Sales & Marketing Issue + Design Refresh
With the September/October Sales & Marketing issue, we are pleased to present our “refresh” of The New Brewer. Along with an updated design, most noticeably the cover, we’ve also expanded the content.
Inside you’ll find new columns by Brewers Association chief economist Bart Watson and executive chef Adam Dulye, along with a reorganization of some of the existing departments.
We hope you’ll take time to explore the new design elements and content of The New Brewer!
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Good Beer Neighbors: Integrating Branch Plants into the Local Community
Their intentions are laudable. By building new breweries to service distant markets, craft brewers hope to cut down on shipping costs, decrease their carbon footprint, and provide fresher, less expensive beer. But duplicating a flagship beer with different equipment and a different water source is only part of the challenge. How do these breweries integrate themselves into the local community? How do they get the region’s beer drinkers and brewers to accept them as a hometown brewery and not as a carpetbagger muscling in on the local market?
By Greg Kitsock
The Third Place: Creating a Thriving Tap Room Community
Brewers create tap rooms for many reasons, not the least of which is to sell beer to guests. If the beer is of high quality, and the tap room comfortable, you might even create return guests. Return guests are the heart of a thriving tap room. When you can develop a relationship with your regulars, not only does it lead to good ratings, it brings loyalty and increased revenue.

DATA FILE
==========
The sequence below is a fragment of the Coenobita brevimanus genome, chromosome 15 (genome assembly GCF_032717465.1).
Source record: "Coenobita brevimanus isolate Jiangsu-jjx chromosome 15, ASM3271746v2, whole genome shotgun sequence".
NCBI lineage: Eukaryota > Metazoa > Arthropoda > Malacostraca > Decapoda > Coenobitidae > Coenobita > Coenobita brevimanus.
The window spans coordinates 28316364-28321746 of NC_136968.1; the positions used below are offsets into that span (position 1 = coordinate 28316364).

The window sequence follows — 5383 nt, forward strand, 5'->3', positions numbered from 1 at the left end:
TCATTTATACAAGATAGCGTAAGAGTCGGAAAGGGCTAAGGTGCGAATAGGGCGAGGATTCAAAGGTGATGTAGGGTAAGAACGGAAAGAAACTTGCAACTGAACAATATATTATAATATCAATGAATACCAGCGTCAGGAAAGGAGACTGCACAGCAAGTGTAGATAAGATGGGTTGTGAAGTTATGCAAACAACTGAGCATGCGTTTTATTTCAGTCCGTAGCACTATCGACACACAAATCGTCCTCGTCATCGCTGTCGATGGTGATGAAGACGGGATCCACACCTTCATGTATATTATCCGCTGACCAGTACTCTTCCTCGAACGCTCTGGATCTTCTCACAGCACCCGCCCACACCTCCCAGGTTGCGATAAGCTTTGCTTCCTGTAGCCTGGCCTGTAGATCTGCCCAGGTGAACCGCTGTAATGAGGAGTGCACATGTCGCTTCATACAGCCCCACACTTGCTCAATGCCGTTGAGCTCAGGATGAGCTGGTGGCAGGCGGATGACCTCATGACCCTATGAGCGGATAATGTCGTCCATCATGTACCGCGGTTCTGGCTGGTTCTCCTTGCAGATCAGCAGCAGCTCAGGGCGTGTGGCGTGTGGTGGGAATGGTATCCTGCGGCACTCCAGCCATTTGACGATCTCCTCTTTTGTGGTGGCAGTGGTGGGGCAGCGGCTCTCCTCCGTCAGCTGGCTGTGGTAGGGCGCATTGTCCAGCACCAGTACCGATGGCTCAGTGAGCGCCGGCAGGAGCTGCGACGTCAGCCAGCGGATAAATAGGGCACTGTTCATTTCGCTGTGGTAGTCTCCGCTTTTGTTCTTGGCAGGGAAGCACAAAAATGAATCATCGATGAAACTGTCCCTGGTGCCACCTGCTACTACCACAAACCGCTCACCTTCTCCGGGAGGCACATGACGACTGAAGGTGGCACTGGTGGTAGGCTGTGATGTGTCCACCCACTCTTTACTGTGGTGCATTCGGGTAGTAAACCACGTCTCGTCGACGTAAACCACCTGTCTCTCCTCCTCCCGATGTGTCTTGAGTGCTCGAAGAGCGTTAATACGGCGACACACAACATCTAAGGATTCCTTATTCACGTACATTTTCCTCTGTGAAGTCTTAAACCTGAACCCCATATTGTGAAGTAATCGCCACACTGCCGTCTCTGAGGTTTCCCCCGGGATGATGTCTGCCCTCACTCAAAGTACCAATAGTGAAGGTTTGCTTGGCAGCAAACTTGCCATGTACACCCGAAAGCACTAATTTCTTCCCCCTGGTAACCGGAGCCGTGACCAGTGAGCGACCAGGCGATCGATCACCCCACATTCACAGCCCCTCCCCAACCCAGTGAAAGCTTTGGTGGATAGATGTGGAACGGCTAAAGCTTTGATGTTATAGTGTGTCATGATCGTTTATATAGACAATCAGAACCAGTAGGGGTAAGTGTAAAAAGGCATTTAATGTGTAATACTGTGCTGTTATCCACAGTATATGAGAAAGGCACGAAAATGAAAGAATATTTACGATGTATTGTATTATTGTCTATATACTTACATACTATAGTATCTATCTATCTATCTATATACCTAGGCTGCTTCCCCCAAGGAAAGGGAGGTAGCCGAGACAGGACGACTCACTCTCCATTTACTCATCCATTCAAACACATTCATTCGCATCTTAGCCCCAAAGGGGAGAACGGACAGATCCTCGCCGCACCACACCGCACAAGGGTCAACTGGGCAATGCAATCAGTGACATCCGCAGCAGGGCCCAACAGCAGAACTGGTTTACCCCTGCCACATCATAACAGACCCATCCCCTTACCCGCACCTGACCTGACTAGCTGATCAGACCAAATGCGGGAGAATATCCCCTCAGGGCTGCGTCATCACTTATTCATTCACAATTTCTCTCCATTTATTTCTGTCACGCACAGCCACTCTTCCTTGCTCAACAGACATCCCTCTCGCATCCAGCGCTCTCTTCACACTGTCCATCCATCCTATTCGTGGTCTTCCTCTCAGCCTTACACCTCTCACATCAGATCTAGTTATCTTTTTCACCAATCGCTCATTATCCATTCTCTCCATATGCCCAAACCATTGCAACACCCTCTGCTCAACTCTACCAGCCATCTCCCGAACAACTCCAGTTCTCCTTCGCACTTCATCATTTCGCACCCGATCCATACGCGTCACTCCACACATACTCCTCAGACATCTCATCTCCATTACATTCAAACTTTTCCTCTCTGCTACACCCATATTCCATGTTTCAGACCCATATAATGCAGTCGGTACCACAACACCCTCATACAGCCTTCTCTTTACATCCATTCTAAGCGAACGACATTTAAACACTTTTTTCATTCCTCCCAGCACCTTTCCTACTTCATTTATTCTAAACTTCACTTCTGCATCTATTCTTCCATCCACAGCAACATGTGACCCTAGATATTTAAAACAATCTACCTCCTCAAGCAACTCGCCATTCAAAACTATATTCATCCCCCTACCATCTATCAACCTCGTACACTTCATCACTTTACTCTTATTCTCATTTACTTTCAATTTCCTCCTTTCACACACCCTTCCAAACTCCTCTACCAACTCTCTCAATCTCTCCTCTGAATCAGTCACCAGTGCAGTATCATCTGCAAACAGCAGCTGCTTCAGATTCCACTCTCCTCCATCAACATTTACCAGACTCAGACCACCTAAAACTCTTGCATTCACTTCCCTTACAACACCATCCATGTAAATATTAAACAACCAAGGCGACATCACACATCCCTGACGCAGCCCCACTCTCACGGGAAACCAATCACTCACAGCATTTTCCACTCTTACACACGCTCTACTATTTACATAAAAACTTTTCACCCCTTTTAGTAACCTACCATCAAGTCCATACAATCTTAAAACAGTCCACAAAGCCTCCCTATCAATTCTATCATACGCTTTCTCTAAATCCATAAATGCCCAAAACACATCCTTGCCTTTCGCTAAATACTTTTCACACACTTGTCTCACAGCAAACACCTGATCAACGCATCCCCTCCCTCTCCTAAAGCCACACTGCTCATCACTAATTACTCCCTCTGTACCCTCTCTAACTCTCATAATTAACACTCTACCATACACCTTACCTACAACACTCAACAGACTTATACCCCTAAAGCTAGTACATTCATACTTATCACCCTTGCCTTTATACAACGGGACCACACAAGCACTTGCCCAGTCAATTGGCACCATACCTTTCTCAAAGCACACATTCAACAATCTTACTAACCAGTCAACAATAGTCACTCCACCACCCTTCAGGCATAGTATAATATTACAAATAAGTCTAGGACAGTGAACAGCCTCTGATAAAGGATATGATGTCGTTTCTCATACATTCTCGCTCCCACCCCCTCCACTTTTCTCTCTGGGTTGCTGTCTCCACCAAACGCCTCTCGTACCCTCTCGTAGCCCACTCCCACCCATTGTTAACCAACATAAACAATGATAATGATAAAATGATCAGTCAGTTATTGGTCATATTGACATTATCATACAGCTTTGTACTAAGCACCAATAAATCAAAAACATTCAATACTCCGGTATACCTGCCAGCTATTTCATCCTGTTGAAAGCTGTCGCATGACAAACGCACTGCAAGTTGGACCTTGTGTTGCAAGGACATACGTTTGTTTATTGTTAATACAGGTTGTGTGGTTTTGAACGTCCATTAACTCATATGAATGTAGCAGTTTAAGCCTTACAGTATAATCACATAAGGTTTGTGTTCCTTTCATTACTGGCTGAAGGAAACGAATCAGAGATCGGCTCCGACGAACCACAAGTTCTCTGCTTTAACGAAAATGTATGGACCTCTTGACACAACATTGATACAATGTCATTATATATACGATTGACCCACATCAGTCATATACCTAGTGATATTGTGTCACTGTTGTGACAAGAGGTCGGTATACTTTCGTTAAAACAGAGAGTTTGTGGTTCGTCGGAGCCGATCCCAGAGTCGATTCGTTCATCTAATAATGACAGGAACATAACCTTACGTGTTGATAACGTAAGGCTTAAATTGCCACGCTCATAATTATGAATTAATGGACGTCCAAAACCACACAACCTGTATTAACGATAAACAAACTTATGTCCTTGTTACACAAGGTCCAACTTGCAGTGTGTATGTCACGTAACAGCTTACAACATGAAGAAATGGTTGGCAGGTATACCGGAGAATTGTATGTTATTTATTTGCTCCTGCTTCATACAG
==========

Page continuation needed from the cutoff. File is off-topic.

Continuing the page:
By Alissa and Michael Marquess, Mother Road Brewing
Passport to Good Beer: Craft Brewery Trails
An important aspect of the craft beer success story has been the manner in which craft breweries have benefitted their communities both economically and socially by the mere fact of their existence. Beer tourism has exploded over the last half dozen years or so as breweries have become major attractions for travelers—points of interest that draw visitors and their wallets into an area. People who love good beer tend to want to seek out new craft breweries, and both craft brewers and government and tourist agencies of all sorts are eager to help them find their way.
By Jack Curtin
The Art of Archiving: Preserving Your Brewery’s History
Whether you’re a well-established brewery celebrating important milestones or just getting ready to open, there’s never been a better time to start archiving your brewery’s history. Keeping documents and objects that tell the story of your brewery has great benefit to you as a company and is an asset for researchers and beer lovers.
By Erika J. Goergen, Heurich House Museum
Also in this issue, you’ll find a wealth of information and “news you can use” for your brewery in our departments; news about the craft brewing community in the Brewery Updates, Distribution News, and Beer Releases sections; and new products and innovations from the allied trade in our Industry Supplier News section. In our back page interview, we highlight Cannonball Creek’s Brian Hutchinson, whose brewery is thriving a few blocks from the Coors Brewery in Golden, Colo.
Cheers, and we hope you enjoy this issue of The New Brewer.
- Jill Redding
- The New Brewer